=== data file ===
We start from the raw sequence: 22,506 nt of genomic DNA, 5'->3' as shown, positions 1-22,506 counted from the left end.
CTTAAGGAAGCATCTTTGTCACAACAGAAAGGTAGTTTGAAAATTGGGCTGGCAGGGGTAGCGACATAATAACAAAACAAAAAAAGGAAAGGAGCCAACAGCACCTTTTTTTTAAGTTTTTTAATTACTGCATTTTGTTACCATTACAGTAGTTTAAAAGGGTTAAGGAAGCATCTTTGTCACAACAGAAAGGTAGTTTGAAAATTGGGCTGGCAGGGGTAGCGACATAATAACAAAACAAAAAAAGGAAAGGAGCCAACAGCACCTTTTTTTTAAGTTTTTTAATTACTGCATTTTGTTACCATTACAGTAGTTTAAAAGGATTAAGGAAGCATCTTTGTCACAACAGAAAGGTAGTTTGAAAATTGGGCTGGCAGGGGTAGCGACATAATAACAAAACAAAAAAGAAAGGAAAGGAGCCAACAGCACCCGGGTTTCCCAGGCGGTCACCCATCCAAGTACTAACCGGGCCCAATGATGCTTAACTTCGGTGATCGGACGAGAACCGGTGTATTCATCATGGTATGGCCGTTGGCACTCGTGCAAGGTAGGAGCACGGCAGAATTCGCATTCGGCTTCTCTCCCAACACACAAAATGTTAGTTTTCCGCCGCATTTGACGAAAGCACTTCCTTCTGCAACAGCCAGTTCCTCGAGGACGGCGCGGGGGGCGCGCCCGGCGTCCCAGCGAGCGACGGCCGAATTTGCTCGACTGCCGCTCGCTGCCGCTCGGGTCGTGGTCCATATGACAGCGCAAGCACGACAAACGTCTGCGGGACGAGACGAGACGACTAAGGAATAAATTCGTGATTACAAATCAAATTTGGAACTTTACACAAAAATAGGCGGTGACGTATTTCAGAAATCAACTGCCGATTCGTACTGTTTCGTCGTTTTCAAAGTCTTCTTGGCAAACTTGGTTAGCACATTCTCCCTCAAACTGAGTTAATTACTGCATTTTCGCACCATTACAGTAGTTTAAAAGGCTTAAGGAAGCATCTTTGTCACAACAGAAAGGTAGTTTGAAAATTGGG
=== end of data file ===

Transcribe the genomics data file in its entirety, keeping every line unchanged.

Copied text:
We start from the raw sequence: 22,506 nt of genomic DNA, 5'->3' as shown, positions 1-22,506 counted from the left end.
CTTAAGGAAGCATCTTTGTCACAACAGAAAGGTAGTTTGAAAATTGGGCTGGCAGGGGTAGCGACATAATAACAAAACAAAAAAAGGAAAGGAGCCAACAGCACCTTTTTTTTAAGTTTTTTAATTACTGCATTTTGTTACCATTACAGTAGTTTAAAAGGGTTAAGGAAGCATCTTTGTCACAACAGAAAGGTAGTTTGAAAATTGGGCTGGCAGGGGTAGCGACATAATAACAAAACAAAAAAAGGAAAGGAGCCAACAGCACCTTTTTTTTAAGTTTTTTAATTACTGCATTTTGTTACCATTACAGTAGTTTAAAAGGATTAAGGAAGCATCTTTGTCACAACAGAAAGGTAGTTTGAAAATTGGGCTGGCAGGGGTAGCGACATAATAACAAAACAAAAAAGAAAGGAAAGGAGCCAACAGCACCCGGGTTTCCCAGGCGGTCACCCATCCAAGTACTAACCGGGCCCAATGATGCTTAACTTCGGTGATCGGACGAGAACCGGTGTATTCATCATGGTATGGCCGTTGGCACTCGTGCAAGGTAGGAGCACGGCAGAATTCGCATTCGGCTTCTCTCCCAACACACAAAATGTTAGTTTTCCGCCGCATTTGACGAAAGCACTTCCTTCTGCAACAGCCAGTTCCTCGAGGACGGCGCGGGGGGCGCGCCCGGCGTCCCAGCGAGCGACGGCCGAATTTGCTCGACTGCCGCTCGCTGCCGCTCGGGTCGTGGTCCATATGACAGCGCAAGCACGACAAACGTCTGCGGGACGAGACGAGACGACTAAGGAATAAATTCGTGATTACAAATCAAATTTGGAACTTTACACAAAAATAGGCGGTGACGTATTTCAGAAATCAACTGCCGATTCGTACTGTTTCGTCGTTTTCAAAGTCTTCTTGGCAAACTTGGTTAGCACATTCTCCCTCAAACTGAGTTAATTACTGCATTTTCGCACCATTACAGTAGTTTAAAAGGCTTAAGGAAGCATCTTTGTCACAACAGAAAGGTAGTTTGAAAATTGGG